Cook the rice using the absorption method - put the rice with 3 cups of water in a pot with a tightly fitting lid and bring to a boil over high heat. As soon as it boils, turn the heat to the lowest possible setting, simmer for about 8 minutes until rice is tender but not too soft. No need to stir or lift the lid for any reason during cooking, it just makes you lose steam. Turn rice out into a large open container, allow it to cool and lose steam, then cover and refrigerate until it is completely cold. While Thai cooking guru David Thompson advocates using warm rice he is very much a rebel in so doing - conventional wisdom (and my experience) says the colder rice is much easier to handle when frying.
Traditional Thai fried rice does not include a lot of veggies - but I include some to make the dish healthier. Having said that, it veers from the traditional dish completely if there's too much veg in there, so I usually limit it to some peas and corn, baby corn if I have it.
Heat the oil in a reasonable size wok and add the garlic, toss for a few seconds then add the meat. I have been known to pre-marinade the meat for extra flavour (soy, sweet soy and sherry is a good combo but completely untraditional), and if the meat is sliced thicker I may cook it first and set it to one side, cook the rest of the dish and then add it back to the pan at the last minute to keep it tender. Either way works just fine.
Add the rice and peas/corn if using. Keep the rice moving so it doesn't stick and use your stirrer to gently break up lumps. if it seems too dry add a few drizzles of oil down the sides of the wok. After a minute or two, push the rice to one side and pour the egg onto the exposed side of the wok, spreading it as you go to a thinnish layer. Flip the rice on top then stir it through - some egg will have cooked omelet style, the rest will form a coat on the rice. David Thompson advocates adding the egg before the rice to create more of the omelet effect because he thinks the rice gets too gluey if you add the eggs to the rice. It's a personal preference so try it both ways.
Lastly, stir through the spring onions and season with soy and/or fish sauce. Serve with a garnish of cool cucumber slices, a wedge of lime and a scattering of coriander leaves. A little optional heat is also looked upon favourably, so a good chilli sauce or some chilli slices floating in vinegar are nice to have at the table.
Tuesday, 5 November 2013
There hasn't been much making going on around here. I did finally hand hem this absolutely stunning piece of silk and wool fabric and hung it on my wall.
The ombré effect is woven by the gradual mixing of opposing colours in a back layer and front layer of threads. The end product has incredible textural as well as colour changes and I really really love it. I bought it as fabric to sew but decided I liked looking at it so much I shouldn't sully it with wear. I'm so pleased with how it looks.
I'm finally free of my huge paperwork deadline so I'm also starting to think about upcoming craft camp. My head is actually totally exploding with possibilities since D returned from a recent work trip from Japan totally laden with textile joy.
After the enormous bounty he brought back last time I'm still well covered for yarn, so this time I provided him with directions to the Nani Iro studio. I wasn't more specific than that because D has really great instincts in the main and I like both surprises and the challenge of finding the perfect project for a piece of fabric.
Needless to say with this lot, there's more than a few projects to be imagined! Many of the pieces are very light, perfect for summer and I think everyone will be getting a Nani Iro something very soon! Also needless to say I feel extremely lucky and treasured.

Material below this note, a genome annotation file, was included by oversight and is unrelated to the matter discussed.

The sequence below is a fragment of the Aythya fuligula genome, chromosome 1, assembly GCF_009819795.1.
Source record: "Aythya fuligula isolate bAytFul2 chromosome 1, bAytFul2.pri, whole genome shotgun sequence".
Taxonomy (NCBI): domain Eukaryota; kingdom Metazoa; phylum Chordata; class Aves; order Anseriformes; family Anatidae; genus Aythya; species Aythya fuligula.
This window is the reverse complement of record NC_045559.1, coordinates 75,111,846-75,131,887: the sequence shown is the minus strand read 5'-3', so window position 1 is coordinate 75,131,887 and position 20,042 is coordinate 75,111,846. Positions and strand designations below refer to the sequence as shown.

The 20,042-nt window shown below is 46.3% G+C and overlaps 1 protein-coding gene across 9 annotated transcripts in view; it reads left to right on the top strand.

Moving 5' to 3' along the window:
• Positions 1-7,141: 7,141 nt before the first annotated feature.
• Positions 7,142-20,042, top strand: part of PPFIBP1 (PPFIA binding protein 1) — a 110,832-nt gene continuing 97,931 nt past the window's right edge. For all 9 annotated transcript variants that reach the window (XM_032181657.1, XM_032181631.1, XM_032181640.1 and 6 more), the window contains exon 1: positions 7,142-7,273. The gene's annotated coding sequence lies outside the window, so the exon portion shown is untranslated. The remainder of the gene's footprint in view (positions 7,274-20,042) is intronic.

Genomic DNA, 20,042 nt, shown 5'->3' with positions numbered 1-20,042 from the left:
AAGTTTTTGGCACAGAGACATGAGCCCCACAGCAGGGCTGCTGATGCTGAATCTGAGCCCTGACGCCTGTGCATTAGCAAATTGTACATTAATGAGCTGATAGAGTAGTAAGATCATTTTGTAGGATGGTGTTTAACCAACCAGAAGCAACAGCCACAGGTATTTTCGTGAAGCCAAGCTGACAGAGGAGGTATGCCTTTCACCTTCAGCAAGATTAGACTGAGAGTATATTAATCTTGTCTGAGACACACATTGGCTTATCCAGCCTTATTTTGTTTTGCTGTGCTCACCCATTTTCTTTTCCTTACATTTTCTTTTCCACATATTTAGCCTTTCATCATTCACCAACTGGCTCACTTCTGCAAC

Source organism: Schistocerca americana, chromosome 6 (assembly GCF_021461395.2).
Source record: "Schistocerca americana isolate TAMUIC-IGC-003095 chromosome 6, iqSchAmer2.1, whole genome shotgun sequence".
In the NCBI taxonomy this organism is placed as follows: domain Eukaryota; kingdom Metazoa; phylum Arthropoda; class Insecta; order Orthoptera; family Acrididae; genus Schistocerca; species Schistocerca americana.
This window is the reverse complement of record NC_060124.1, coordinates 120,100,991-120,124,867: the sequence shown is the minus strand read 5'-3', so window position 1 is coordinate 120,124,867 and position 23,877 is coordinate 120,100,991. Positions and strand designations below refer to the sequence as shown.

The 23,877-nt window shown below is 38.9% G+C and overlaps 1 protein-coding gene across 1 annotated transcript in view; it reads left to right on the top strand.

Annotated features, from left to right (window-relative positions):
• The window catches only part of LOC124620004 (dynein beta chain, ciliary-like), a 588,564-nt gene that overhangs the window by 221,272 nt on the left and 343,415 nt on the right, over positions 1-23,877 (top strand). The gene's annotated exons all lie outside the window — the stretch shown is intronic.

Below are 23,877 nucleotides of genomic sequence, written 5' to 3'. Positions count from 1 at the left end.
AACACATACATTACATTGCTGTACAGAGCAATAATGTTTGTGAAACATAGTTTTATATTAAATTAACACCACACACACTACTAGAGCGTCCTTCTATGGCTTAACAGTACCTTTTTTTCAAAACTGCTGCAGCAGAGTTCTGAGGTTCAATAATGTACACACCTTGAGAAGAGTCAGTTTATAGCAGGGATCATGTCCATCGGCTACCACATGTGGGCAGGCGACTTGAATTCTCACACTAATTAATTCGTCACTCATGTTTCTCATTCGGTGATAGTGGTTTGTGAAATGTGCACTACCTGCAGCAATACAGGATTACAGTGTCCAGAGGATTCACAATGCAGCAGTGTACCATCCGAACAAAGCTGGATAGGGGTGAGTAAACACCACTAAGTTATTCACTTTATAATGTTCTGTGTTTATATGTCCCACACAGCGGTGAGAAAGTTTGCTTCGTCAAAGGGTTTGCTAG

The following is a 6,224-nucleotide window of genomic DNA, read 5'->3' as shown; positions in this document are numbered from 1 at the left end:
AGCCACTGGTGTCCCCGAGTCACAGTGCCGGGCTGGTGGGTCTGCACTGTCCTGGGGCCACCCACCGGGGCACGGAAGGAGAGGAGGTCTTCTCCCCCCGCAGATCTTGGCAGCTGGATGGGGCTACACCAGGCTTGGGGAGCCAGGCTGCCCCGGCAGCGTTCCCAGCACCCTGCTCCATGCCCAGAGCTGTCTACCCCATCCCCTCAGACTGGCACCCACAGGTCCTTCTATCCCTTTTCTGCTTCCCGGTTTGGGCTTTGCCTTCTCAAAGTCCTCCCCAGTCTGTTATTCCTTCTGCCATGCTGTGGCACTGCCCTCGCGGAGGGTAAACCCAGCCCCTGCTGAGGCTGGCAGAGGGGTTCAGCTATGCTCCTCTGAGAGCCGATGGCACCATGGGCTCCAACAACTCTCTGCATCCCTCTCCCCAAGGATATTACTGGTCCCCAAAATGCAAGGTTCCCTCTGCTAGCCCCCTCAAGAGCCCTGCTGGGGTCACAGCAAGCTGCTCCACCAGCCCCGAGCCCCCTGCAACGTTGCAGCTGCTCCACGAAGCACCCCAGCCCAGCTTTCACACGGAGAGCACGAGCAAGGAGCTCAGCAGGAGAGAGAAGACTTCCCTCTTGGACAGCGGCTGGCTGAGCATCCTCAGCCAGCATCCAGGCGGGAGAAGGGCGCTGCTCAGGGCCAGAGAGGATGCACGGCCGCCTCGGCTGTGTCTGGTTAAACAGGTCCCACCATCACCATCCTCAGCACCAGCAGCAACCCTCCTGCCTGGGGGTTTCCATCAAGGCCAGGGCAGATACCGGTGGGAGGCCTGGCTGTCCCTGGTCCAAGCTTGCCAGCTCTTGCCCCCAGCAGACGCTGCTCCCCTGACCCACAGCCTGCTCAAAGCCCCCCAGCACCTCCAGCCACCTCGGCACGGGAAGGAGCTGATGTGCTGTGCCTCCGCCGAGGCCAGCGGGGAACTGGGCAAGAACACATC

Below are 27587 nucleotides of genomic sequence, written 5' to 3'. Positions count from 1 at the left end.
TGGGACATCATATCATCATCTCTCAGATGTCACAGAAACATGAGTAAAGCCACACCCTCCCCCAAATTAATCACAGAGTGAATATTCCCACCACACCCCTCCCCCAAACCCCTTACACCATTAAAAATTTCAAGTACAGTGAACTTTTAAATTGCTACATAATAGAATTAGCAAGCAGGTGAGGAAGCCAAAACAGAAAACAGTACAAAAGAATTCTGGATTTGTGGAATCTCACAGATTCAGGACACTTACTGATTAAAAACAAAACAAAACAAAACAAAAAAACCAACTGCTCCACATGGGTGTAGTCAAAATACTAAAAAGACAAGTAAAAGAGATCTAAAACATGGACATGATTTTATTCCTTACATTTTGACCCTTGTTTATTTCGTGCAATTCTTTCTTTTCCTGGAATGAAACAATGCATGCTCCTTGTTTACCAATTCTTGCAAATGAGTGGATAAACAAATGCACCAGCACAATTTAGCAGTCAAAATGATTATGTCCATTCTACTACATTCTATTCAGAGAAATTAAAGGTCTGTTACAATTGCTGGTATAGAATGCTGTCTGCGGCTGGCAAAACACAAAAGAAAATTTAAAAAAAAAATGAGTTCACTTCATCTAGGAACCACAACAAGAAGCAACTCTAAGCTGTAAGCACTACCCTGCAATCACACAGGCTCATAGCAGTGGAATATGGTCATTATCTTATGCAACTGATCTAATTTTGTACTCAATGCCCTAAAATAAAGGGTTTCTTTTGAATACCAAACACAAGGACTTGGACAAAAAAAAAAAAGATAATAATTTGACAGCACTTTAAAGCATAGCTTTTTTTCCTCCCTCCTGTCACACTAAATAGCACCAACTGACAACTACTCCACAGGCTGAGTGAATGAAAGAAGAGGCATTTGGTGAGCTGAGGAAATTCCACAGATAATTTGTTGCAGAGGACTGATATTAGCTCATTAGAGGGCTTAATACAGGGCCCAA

I've been spending a bit of time thinking too about my workroom. As a workspace it's pretty dysfunctional and I find it really difficult to work out what to do about it. I know this is a common problem in working spaces and I think it comes down to some basic and difficult to avoid factors:
- Stash. I include here not just fabric and yarn, of which I have much, but also the materials and tools that go with it - buttons, threads, interfacings, ribbons, zips, knitting needles, patterns etc etc. I am kitted for a variety of crafts and while I totally admit to next bright shiny thing syndrome, it should also be said that a lot of my kit comes via gifts and hand me downs and while I might not need such, the chances of needing or wanting at some stage combined with the knowledge that 'getting rid' of said kit often equates to landfill it is really hard to say no. There's too much stuff, I know, but it just makes no sense to throw good stuff away. Good storage systems help but they aren't the total answer.
- Multi function space. Whatever I seem to be working on most in recent times seems like the most important function. The knitting machine space, the sewing space, the desk space, the layout space and the storage space are all competing for not enough space. To work effectively on all these things require different things - different heights, different proximities, different tools within reach, different accessibility. I'd like to streamline the spaces but they seem incompatable.
- Works in progress. I am not now, nor have I ever been an a to b type crafter. I do not decide on a project, procure materials, make said project then tidy up. At any one time there may be many many projects in various states of progress from simply the raw material of ideas right through to the thing that only needs a last button sewn on. My work table is always littered with scraps I can't part with (but have no place to store), pattern books ready to be used, new fabrics or yarn not ready to be tucked away into the stash, repairs and alterations needed for myself and others, tools without homes and the stuff from the last rush job I did and never cleaned up from.
The sheer repetition depresses me, especially since I know a workspace is a gift I should be forever grateful for. Why can't I solve this puzzle? Why does it get to me so? In other parts of my life I'm a pretty good shedder, but there's just something about the infinite possibilities of the kit that I can't give up on. I really like that without leaving the house I could knit a garment, sew bed linen, make a leather bag, print 100 T-shirts, make a couple of lampshades, bead up necklaces, make brooches, framed purses or one of 10,000 other projects. So how do I find a way to live immersed but not overwhelmed by the possibilities?